Having a Data platform has become something that is lately discussed as what will distinguish orgranisations from their competition. If an organisation has a Data product platform, that can say a lot about its business goals, data management and advanced analytics maturity. That means that the organisation built a tool with sustainability in mind.
Most organisations develop a Data platform to manage how Data is stored and transformed and to ensure that Data products are distributed at scale—based on that, making fast and reliable Data-driven decisions and providing value to the organisation.
What was the value that Adevinta, the global market leader in online classifieds, gained from its Data product platform? What does the infrastructure of this platform look like? The interview with Iker Martinez de Apellaniz, Product Lead at Data Foundations at Adevinta, provides the answers to these and many other questions. It also emphasised the steps that organisations should ask before starting the process of building a platform or scaling it.
Most importantly, this talk uncovers a new trend that is changing the mindset and approach of organisations when working on Data platforms.
Hyperight: Can you please tell us more about you? What is your professional background and current working focus?
Iker Martinez de Apellaniz: My background is in engineering. My first job in 2007 was already focused on creating reports on excel macros for insights and analytics, but I didn’t know at that time that Data would become my career. After that, I worked on different variations of similar tools, all with a focus on delivering Data to the people who needed it. I saw how the market evolved from uploading excel reports to FTP, to custom-built web tools for dashboarding, to the modern third-party tools we have today such as Tableau and Looker. Eventually, I moved deeper into the Data availability journey, not only in displaying Data, but also in producing it. Here, I discovered “Big Data” while setting up a “nutch” crawler and my first Hadoop cluster. The natural progression was then to start developing the tools for others to create these Datasets. And once there, I discovered that my strengths were not in creating the tool, but in discovering what the tool should look like, how to make it more user friendly and, most recently, how to develop the platforms and services needed to change the behaviours of a company. This gives companies the opportunity to collectively mature their Data culture, enabling them to create top quality Data products.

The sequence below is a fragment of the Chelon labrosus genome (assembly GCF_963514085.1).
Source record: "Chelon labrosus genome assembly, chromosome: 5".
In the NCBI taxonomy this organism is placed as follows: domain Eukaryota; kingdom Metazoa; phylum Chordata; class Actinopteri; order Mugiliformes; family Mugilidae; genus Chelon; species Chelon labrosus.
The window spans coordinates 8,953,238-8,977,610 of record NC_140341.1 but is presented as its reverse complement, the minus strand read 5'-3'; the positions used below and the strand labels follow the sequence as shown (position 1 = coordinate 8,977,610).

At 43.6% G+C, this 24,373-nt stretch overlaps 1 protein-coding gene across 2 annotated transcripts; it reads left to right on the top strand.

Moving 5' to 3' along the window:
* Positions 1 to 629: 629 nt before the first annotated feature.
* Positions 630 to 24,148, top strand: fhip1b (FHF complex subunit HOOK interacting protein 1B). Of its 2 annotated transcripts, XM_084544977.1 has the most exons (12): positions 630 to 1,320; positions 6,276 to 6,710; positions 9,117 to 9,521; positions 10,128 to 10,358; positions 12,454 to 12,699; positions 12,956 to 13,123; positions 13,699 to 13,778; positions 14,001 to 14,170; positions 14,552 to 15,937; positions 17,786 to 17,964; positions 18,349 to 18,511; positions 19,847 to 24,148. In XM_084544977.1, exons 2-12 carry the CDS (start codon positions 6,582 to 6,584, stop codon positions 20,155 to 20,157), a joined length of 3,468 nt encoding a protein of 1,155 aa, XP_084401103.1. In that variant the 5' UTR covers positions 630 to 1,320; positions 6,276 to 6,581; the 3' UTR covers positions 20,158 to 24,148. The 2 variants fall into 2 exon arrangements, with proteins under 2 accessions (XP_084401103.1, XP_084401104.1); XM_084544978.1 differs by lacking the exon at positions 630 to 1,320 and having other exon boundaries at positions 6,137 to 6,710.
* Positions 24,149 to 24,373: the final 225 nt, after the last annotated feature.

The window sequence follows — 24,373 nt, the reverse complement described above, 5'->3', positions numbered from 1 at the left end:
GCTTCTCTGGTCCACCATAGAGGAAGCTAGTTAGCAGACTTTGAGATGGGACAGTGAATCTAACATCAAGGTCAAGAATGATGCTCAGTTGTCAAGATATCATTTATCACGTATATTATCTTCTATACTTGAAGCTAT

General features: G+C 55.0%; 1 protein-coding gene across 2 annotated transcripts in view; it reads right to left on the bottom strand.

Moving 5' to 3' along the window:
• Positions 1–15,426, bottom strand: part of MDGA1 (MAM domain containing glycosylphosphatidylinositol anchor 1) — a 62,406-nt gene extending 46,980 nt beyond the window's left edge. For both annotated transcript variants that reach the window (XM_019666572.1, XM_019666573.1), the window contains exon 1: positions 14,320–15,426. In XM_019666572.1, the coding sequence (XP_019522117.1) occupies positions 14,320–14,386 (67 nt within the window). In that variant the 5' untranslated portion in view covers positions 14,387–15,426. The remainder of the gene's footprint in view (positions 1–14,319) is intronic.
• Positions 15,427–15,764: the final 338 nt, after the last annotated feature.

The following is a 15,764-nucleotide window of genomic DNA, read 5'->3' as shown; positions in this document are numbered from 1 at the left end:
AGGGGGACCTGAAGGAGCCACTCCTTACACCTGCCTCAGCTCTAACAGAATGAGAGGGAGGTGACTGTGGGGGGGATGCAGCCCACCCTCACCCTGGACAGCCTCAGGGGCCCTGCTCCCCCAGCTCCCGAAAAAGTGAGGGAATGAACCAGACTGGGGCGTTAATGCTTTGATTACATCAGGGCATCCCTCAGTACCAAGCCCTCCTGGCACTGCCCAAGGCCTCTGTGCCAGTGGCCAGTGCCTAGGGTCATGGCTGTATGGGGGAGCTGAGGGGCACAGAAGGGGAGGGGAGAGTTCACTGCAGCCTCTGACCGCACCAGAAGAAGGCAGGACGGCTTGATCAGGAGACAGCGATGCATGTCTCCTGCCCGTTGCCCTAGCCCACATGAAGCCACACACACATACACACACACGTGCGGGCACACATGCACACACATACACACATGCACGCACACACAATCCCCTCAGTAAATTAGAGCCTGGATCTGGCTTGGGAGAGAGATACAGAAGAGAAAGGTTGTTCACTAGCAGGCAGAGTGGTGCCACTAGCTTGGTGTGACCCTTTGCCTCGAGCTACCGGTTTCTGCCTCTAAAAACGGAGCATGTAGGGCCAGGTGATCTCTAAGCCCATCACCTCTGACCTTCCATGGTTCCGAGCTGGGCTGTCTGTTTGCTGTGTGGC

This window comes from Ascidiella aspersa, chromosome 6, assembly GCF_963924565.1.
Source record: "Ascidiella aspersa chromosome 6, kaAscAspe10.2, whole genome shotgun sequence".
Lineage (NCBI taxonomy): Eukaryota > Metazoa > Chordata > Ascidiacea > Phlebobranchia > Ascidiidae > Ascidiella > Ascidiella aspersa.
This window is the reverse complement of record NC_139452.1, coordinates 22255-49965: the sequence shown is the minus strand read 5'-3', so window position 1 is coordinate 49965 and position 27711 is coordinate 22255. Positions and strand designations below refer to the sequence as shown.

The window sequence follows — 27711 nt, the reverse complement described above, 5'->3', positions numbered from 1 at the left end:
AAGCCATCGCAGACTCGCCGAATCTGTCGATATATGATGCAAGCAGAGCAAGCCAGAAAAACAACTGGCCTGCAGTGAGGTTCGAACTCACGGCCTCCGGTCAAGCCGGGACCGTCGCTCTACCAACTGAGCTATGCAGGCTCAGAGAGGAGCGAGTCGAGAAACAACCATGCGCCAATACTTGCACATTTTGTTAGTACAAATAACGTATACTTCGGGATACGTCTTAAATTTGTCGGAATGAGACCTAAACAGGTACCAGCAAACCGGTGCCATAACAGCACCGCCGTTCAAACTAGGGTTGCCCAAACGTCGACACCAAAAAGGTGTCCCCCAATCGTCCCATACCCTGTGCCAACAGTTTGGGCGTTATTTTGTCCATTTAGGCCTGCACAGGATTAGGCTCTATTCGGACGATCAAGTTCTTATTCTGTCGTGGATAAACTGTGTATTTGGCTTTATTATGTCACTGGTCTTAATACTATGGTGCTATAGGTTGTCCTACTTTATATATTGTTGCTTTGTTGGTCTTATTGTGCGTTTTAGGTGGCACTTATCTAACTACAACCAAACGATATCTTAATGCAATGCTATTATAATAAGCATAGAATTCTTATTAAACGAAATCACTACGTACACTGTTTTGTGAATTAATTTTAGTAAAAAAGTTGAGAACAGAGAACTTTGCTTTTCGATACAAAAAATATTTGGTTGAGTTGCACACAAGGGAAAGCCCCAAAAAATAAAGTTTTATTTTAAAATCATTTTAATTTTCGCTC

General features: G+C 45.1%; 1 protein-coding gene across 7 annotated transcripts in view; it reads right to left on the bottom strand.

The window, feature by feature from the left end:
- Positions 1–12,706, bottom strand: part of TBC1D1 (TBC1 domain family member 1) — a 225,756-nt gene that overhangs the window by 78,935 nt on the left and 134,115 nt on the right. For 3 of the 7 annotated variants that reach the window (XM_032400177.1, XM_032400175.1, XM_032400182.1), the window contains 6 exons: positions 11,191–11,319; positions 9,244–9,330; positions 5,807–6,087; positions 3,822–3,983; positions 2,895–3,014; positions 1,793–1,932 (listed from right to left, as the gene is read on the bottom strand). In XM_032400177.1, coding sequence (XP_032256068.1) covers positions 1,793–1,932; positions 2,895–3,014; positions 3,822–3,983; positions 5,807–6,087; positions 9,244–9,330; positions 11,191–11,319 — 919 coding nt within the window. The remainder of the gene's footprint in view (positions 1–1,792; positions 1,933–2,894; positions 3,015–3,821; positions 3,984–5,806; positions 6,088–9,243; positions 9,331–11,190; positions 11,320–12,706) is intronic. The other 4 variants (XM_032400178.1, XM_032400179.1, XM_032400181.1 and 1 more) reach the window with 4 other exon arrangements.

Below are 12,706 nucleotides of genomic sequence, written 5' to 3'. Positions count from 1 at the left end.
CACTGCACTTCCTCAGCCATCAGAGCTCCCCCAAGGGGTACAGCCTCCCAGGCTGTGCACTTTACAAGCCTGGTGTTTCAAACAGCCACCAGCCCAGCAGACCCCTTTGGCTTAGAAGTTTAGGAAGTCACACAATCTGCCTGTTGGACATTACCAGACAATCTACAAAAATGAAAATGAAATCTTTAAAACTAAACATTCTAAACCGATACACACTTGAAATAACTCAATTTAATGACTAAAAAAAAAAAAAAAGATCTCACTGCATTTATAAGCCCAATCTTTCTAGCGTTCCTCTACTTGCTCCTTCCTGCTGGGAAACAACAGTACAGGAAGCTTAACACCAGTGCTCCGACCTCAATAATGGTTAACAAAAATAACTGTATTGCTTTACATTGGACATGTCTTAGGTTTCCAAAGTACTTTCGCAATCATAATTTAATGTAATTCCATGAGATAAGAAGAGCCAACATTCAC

Hyperight: During this year’s NDSML Summit, you will share more on “Rise of the Data Products Platform”. What can the delegates at the event expect from your presentation?
Iker Martinez de Apellaniz: The presentation will tell the story of how Adevinta, and many companies like it, have grown their Data operations beyond a point of sustainability. I will explain which bottlenecks we’ve faced and give some tips to mitigate them. And I’ll show (as much as NDAs allow me) our plans for a future where Data products become first-class citizens, so a company’s mindset can embrace the Data mesh way of working.
Hyperight: To start with, can we define what Data products are? Are there different types of Data products and what advantages do they deliver to organisations?
Iker Martinez de Apellaniz: Data products is a confusing term. Some say it’s a Dataset, some say it’s any product that needs Data to run. For the sake of simplicity, when I talk about the Data Products Platform, I’ll refer to a system that creates Datasets under a series of requirements that bring it up to the standards we use across Adevinta. A Data product in this context is therefore a Dataset of the highest possible quality that is easy to discover and consume, and that brings value to the company.
Hyperight: When building Data products, were there any specific criteria or methodology you used, and what challenges did you encounter during the process?
Iker Martinez de Apellaniz: The first challenge was to reverse the long-established status quo of how we have been doing things in the industry. We needed to start by explicitly stating what we were trying to do: going beyond the columns and fields we create in a Dataset. We needed to make Data Engineers and Analysts think first about regulations and GDPR, as well as asking questions including: